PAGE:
# IS425Exam1ch4

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1. Modeling and Analysis Topics
• -Modeling for MSS (a critical component)
• -Static and dynamic models
• -Treating certainty, uncertainty, and risk
• -Influence diagrams
• -Decision analysis of a few alternatives (with decision tables and decision trees)
• -Optimization via mathematical programming
• -Heuristic programming
• -Simulation
• -Model base management
2. Major Modeling Issues
• -Problem identification and environmental analysis (information collection)
• -Variable identification
• -Influence diagrams, cognitive maps
• -Forecasting/predicting
• -Multiple models: A MSS can include several models, each of which represents a different part of the decision-making problem
• -Model management
3. Categories of models
4. Static Analysis
• -Single snapshot of the situation
• -Single interval
5. Dynamic Analysis
• -Dynamic models
• -Evaluate scenarios that change over time
• -Time dependent
• -Represents trends and patterns over time
• -More realistic: Extends static models
6. -Certainty Models
• -Assume complete knowledge
• -All potential outcomes are known
• -May yield optimal solution
7. Uncertainty
• -Several outcomes for each decision
• -Probability of each outcome is unknown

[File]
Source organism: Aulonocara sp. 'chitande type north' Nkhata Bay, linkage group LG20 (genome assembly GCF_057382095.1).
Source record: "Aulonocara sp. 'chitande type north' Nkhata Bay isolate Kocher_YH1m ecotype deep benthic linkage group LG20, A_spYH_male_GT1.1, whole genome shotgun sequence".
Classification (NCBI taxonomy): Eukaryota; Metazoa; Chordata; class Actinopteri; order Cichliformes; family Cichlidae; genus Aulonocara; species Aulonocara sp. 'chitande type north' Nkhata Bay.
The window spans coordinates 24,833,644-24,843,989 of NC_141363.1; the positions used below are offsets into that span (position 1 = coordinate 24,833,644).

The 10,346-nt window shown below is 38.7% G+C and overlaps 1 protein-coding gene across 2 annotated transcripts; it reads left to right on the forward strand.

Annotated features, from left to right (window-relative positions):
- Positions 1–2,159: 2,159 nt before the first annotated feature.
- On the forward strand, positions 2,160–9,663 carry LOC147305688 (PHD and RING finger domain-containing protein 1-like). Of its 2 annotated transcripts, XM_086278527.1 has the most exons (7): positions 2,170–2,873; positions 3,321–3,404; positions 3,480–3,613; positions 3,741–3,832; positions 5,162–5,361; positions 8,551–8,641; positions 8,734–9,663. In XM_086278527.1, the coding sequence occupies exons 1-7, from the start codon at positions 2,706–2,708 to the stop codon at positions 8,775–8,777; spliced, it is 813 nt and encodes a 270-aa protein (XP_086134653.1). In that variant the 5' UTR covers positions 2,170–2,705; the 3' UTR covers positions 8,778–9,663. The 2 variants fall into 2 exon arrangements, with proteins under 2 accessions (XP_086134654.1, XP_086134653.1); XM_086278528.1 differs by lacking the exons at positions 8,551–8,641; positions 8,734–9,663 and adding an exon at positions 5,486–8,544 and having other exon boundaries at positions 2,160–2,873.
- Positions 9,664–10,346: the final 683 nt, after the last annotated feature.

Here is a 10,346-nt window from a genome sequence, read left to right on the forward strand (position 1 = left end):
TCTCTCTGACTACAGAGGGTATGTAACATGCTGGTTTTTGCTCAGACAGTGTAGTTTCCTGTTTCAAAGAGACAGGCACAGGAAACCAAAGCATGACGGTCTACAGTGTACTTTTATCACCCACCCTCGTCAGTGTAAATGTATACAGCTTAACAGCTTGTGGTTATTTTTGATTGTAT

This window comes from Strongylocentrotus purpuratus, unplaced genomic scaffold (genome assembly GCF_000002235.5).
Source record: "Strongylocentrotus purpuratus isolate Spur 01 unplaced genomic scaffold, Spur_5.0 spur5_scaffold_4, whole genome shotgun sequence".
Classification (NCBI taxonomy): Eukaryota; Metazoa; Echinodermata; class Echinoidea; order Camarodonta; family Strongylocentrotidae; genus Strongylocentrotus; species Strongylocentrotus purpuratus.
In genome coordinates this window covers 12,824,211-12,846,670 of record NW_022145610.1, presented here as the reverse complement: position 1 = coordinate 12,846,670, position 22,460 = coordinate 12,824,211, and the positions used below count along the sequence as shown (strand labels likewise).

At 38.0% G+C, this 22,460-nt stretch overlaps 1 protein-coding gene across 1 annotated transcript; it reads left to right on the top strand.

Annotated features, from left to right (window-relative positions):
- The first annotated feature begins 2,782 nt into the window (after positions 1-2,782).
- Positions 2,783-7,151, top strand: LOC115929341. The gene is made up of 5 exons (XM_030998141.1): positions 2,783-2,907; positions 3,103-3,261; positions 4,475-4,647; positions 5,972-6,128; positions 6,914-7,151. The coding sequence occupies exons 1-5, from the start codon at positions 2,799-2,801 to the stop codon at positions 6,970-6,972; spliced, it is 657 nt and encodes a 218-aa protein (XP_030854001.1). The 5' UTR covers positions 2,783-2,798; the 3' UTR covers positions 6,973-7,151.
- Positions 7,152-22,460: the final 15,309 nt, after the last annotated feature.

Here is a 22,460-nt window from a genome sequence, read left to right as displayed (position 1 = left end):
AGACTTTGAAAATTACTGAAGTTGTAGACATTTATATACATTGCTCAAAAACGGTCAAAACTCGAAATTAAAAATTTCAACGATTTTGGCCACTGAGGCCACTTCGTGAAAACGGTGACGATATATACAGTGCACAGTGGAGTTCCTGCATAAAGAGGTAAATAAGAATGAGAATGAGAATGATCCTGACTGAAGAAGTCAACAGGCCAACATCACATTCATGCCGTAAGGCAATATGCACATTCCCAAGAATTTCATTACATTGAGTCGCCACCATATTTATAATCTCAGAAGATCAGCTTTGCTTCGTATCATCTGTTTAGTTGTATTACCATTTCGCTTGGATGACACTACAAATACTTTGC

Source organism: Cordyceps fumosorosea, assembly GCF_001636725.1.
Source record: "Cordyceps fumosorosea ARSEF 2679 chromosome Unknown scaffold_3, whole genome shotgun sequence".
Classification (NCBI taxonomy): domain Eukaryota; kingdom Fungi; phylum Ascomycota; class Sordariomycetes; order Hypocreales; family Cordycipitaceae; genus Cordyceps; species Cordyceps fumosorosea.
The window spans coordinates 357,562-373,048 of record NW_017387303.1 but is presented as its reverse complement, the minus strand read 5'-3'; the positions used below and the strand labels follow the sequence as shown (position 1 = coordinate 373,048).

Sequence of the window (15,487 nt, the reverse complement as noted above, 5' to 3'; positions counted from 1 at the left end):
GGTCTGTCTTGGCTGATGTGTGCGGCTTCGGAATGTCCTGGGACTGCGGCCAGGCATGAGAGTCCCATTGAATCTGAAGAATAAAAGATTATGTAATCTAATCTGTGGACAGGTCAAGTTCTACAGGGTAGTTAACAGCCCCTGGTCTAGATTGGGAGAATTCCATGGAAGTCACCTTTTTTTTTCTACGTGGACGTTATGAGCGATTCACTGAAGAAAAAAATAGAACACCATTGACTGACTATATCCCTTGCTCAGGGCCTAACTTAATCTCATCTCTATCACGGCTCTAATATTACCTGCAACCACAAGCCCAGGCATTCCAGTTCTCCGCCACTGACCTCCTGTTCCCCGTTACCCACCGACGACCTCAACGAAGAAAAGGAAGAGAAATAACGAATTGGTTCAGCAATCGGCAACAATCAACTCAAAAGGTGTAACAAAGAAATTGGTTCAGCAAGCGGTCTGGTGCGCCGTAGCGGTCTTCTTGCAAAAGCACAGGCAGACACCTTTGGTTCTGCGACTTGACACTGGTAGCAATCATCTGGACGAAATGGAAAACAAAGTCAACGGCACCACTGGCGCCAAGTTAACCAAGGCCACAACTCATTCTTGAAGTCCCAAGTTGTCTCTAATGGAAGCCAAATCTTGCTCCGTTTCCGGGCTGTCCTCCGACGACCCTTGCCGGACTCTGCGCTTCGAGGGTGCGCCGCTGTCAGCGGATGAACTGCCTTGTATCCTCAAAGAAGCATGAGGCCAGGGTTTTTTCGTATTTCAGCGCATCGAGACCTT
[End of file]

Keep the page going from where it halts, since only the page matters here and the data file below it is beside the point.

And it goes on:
• -Knowledge would lead to less uncertainty
8. Risk analysis (probabilistic decision making)
• -Probability of each of several outcomes occurring
• -Level of uncertainty => Risk (expected value)
9. Influence Diagrams
• -Graphical representations of a model “Model of a model”
• -A tool for visual communication
• -Some influence diagram packages create and solve the mathematical model
• -Framework for expressing MSS model relationships
• --Rectangle = a decision variable
• --Circle = uncontrollable or intermediate variable
• --Oval = result (outcome) variable: intermediate or final
• -Variables are connected with arrows  indicates the direction of influence (relationship)
10. Decision tables
• -Multiple criteria decision analysis
• -Features include decision variables (alternatives), uncontrollable variables, result variables
• One goal: maximize the yield after one year
11. Decision trees
• -Graphical representation of relationships
• -Multiple criteria approach
• -Demonstrates complex relationships
• -Cumbersome, if many alternatives exists
12. Mathematical Programming
-A family of tools designed to help solve managerial problems in which the decision maker must allocate scarce resources among competing activities to optimize a measurable goal
13. Optimal solution: The best possible solution to a modeled problem
-Linear programming (LP): A mathematical model for the optimal solution of resource allocation problems. All the relationships are linear
14. Linear Programming Steps
• 1. Identify the …
• -Decision variables
• -Objective function
• -Objective function coefficients
• -Constraints
• --Capacities / Demands
• 2. Represent the model
• -LINDO: Write mathematical formulation
• -EXCEL: Input data into specific cells in Excel
• 3. Run the model and observe the results
15. Sensitivity
• -Assesses impact of change in inputs on outputs
• -Eliminates or reduces variables
• -Can be automatic or trial and error
16. What-if
-Assesses solutions based on changes in variables or assumptions (scenario analysis)
17. Goal seeking
• -Backwards approach, starts with goal
• -Determines values of inputs needed to achieve goal
• -Example is break-even point determination
18. Heuristic Programming
• -Cuts the search space